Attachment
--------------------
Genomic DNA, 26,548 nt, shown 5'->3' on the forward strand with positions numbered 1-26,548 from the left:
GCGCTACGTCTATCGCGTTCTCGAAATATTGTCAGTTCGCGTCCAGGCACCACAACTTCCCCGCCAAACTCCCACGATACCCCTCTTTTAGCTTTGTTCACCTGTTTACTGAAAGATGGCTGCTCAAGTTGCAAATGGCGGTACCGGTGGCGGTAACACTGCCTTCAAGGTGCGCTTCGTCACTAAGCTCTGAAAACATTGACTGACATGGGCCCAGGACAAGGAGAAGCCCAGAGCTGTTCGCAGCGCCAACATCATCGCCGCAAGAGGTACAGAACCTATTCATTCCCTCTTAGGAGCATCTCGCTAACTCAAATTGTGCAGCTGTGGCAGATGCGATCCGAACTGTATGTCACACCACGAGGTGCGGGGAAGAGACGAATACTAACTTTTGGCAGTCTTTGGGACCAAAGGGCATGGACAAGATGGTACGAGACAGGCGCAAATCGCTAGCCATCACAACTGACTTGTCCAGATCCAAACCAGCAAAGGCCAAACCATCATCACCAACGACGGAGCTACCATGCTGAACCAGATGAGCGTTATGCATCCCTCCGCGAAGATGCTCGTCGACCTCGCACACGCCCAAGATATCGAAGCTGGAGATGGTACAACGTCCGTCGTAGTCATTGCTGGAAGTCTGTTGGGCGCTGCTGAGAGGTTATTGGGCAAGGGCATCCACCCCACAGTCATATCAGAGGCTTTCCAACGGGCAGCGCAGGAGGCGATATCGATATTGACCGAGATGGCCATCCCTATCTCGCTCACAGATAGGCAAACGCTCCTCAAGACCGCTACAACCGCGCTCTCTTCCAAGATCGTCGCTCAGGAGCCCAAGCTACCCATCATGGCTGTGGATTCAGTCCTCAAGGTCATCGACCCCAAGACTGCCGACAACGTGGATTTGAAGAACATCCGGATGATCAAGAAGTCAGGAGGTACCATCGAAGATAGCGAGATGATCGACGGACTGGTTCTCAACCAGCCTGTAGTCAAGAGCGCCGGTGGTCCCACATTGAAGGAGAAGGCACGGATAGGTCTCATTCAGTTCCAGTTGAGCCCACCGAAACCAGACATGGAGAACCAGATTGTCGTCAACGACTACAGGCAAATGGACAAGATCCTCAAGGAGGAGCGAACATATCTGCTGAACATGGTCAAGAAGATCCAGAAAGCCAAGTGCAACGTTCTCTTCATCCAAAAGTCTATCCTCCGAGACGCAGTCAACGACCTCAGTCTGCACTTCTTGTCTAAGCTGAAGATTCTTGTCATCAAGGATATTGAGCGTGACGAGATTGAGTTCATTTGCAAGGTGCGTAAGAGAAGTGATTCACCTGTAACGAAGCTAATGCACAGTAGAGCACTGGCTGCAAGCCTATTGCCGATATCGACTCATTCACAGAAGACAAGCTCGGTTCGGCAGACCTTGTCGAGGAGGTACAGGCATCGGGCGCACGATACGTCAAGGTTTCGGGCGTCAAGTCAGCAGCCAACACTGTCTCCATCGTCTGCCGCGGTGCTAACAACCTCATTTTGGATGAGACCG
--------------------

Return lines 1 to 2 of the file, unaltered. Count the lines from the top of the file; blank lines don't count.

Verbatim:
Genomic DNA, 26,548 nt, shown 5'->3' on the forward strand with positions numbered 1-26,548 from the left:
GCGCTACGTCTATCGCGTTCTCGAAATATTGTCAGTTCGCGTCCAGGCACCACAACTTCCCCGCCAAACTCCCACGATACCCCTCTTTTAGCTTTGTTCACCTGTTTACTGAAAGATGGCTGCTCAAGTTGCAAATGGCGGTACCGGTGGCGGTAACACTGCCTTCAAGGTGCGCTTCGTCACTAAGCTCTGAAAACATTGACTGACATGGGCCCAGGACAAGGAGAAGCCCAGAGCTGTTCGCAGCGCCAACATCATCGCCGCAAGAGGTACAGAACCTATTCATTCCCTCTTAGGAGCATCTCGCTAACTCAAATTGTGCAGCTGTGGCAGATGCGATCCGAACTGTATGTCACACCACGAGGTGCGGGGAAGAGACGAATACTAACTTTTGGCAGTCTTTGGGACCAAAGGGCATGGACAAGATGGTACGAGACAGGCGCAAATCGCTAGCCATCACAACTGACTTGTCCAGATCCAAACCAGCAAAGGCCAAACCATCATCACCAACGACGGAGCTACCATGCTGAACCAGATGAGCGTTATGCATCCCTCCGCGAAGATGCTCGTCGACCTCGCACACGCCCAAGATATCGAAGCTGGAGATGGTACAACGTCCGTCGTAGTCATTGCTGGAAGTCTGTTGGGCGCTGCTGAGAGGTTATTGGGCAAGGGCATCCACCCCACAGTCATATCAGAGGCTTTCCAACGGGCAGCGCAGGAGGCGATATCGATATTGACCGAGATGGCCATCCCTATCTCGCTCACAGATAGGCAAACGCTCCTCAAGACCGCTACAACCGCGCTCTCTTCCAAGATCGTCGCTCAGGAGCCCAAGCTACCCATCATGGCTGTGGATTCAGTCCTCAAGGTCATCGACCCCAAGACTGCCGACAACGTGGATTTGAAGAACATCCGGATGATCAAGAAGTCAGGAGGTACCATCGAAGATAGCGAGATGATCGACGGACTGGTTCTCAACCAGCCTGTAGTCAAGAGCGCCGGTGGTCCCACATTGAAGGAGAAGGCACGGATAGGTCTCATTCAGTTCCAGTTGAGCCCACCGAAACCAGACATGGAGAACCAGATTGTCGTCAACGACTACAGGCAAATGGACAAGATCCTCAAGGAGGAGCGAACATATCTGCTGAACATGGTCAAGAAGATCCAGAAAGCCAAGTGCAACGTTCTCTTCATCCAAAAGTCTATCCTCCGAGACGCAGTCAACGACCTCAGTCTGCACTTCTTGTCTAAGCTGAAGATTCTTGTCATCAAGGATATTGAGCGTGACGAGATTGAGTTCATTTGCAAGGTGCGTAAGAGAAGTGATTCACCTGTAACGAAGCTAATGCACAGTAGAGCACTGGCTGCAAGCCTATTGCCGATATCGACTCATTCACAGAAGACAAGCTCGGTTCGGCAGACCTTGTCGAGGAGGTACAGGCATCGGGCGCACGATACGTCAAGGTTTCGGGCGTCAAGTCAGCAGCCAACACTGTCTCCATCGTCTGCCGCGGTGCTAACAACCTCATTTTGGATGAGACCG